Two of China's older Internet names, e-commerce firm Dangdang (NYSE:DANG) and leading video sharing site Youku Tudou (NYSE: YOKU), are showing just how important profits have become for their investors, with shares of each posting big gains after reporting moves into the black after years of losses. In the case of Youku Tudou, the company didn't actually report a net profit, but said it moved into the profit column on an operating basis in last year's fourth quarter. Dangdang was more definitive, posting its first net profit since sinking into the red two years ago when competition in China's e-commerce sector first began heating up.

Investors were the most enthusiastic about Dangdang, whose shares soared a whopping 31% after it announced its return to profitability in last year's fourth quarter, ending a string of eight consecutive quarterly losses. Not coincidentally, the company's closing price also marked a two-year high, approaching levels last seen when it was still profitable in 2011.

The company posted solid numbers in general, with revenue rising 22% and gross margins jumping by a full 4 percentage points as effects of multiple corporate restructurings and a shift in business model finally bore fruit. It added that revenue growth should accelerate to about 30% in the current quarter. But investors were clearly fixated on the bottom line, which was decidedly black as the company reported a net profit of 21.7 million yuan, or about $3.6 million. That contrasts sharply with the year earlier, when the company reported a net loss of 122 million yuan.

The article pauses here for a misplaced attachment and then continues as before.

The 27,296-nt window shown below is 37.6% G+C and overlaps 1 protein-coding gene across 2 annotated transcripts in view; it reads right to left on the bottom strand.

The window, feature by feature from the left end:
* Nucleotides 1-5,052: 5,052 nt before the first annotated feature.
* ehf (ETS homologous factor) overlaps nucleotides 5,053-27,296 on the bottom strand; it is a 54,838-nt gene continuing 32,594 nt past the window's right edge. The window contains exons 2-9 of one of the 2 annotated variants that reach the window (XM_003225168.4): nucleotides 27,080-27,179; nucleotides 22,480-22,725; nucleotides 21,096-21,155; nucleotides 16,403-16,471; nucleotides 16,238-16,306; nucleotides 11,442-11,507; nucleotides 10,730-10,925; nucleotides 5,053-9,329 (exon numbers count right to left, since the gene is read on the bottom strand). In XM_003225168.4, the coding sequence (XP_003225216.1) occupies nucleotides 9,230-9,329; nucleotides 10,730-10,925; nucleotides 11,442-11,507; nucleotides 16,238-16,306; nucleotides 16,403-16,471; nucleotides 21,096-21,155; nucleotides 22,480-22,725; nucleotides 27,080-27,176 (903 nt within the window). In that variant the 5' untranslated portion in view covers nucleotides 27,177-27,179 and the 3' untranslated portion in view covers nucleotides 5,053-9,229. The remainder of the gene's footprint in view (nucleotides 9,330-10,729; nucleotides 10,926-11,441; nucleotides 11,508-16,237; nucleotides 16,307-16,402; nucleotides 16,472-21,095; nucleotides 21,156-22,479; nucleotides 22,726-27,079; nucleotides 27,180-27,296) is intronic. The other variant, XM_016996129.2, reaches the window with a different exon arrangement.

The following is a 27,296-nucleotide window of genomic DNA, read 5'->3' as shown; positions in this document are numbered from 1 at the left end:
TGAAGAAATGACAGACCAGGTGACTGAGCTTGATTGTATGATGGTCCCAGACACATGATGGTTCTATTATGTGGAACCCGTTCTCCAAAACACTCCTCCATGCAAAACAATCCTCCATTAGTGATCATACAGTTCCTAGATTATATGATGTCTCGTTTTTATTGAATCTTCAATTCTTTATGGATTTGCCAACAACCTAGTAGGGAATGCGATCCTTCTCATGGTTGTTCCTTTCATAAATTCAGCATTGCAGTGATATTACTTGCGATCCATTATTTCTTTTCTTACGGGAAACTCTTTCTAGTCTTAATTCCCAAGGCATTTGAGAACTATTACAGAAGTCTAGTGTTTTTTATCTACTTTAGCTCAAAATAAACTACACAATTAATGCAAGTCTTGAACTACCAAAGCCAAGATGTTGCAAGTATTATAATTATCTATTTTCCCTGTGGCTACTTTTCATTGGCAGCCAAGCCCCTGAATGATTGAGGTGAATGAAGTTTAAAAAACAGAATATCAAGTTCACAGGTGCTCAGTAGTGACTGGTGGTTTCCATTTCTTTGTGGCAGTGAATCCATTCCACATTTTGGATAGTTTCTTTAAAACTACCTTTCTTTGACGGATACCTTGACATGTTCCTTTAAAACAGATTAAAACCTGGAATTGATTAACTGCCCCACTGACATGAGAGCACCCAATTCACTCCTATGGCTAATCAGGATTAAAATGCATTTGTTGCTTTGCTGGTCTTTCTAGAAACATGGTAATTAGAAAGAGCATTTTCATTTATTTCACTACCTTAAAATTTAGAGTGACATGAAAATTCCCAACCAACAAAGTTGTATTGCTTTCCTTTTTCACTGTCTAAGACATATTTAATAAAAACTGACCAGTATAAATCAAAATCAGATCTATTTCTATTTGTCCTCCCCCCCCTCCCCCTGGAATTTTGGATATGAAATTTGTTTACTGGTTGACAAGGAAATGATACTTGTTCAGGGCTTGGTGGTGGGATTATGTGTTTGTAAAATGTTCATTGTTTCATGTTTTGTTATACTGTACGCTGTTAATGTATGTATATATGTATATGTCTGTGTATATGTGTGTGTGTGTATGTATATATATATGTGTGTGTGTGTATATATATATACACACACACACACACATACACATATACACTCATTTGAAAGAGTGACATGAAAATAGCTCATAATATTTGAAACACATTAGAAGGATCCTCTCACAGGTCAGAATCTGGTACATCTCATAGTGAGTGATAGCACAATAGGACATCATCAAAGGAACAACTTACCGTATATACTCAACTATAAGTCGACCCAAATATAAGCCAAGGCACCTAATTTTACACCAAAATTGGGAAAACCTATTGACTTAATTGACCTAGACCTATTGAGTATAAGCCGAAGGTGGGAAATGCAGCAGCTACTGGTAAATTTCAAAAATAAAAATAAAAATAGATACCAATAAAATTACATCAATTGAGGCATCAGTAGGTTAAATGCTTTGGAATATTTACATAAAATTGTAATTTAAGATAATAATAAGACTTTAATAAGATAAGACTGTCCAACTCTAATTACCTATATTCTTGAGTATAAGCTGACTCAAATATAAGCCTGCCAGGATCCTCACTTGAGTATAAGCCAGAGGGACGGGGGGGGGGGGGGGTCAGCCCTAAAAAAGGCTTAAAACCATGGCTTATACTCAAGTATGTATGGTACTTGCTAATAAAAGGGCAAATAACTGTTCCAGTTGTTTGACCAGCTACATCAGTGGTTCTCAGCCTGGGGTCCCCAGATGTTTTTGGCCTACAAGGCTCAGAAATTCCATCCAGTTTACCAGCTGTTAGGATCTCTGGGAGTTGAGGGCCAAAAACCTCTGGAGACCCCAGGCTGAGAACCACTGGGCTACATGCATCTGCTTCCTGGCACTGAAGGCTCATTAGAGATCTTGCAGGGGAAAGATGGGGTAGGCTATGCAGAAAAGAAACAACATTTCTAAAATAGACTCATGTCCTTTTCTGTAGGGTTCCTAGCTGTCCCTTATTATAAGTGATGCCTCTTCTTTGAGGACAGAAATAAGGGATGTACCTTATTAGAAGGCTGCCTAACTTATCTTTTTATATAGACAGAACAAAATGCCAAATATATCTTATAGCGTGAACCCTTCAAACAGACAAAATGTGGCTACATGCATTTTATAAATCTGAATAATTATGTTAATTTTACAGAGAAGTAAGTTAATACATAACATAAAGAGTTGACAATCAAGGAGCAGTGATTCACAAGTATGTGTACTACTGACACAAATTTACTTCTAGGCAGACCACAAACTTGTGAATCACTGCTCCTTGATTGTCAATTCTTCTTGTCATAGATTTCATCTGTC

Too conservative
Dangdang was one of the earliest companies in China's fast-growing B2C e-commerce space, but its relatively conservative stance led it to get overtaken in the last three years by more aggressive rivals like Alibaba and While investors are clearly happy that the company is back in the black, I still have serious doubts about Dangdang's long-term viability as an independent company due to its relatively small share of just about 2% in the crowded market. The company has been the source of numerous tie-up rumors, including the latest that will see it announce a new alliance with Wal-Mart-controlled Yihaodian early next month. I do expect one of those tie-ups will ultimately end in a merger within the next year or two.

From Dangdang, let's move on to Youku Tudou, which is China's last remaining major video sharing site after nearly all of its major rivals were purchased by bigger Internet companies over the past year. Youku Tudou has never posted sustainable profits since first going public in late 2010, and it continued to post a net loss in the fourth quarter of 24.6 million yuan, or about $4.1 million. But the loss was 78% narrower than a year earlier, and the company reported an operating profit of $7.3 million versus a loss a year earlier -- in line with a previous forecast.

The revenue picture for Youku Tudou was less exciting, with the company forecasting a drop in revenue growth to 35% in the current quarter from 42% in last year's fourth quarter. Still, investors chose to focus on the upbeat swing to an operating profit, with Youku Tudou shares rising 7% in after-hours trade after the results came out, near a two-year high. I do suspect the company will finally post its first sustainable net profit sometime later this year, which could provide some upside to its stock; but like Dangdang, I do also question whether Youku Tudou can survive as an independent company over the longer term. Accordingly, I do expect it could see a similar to fate to global rival YouTube, which was purchased by Google in 2006.

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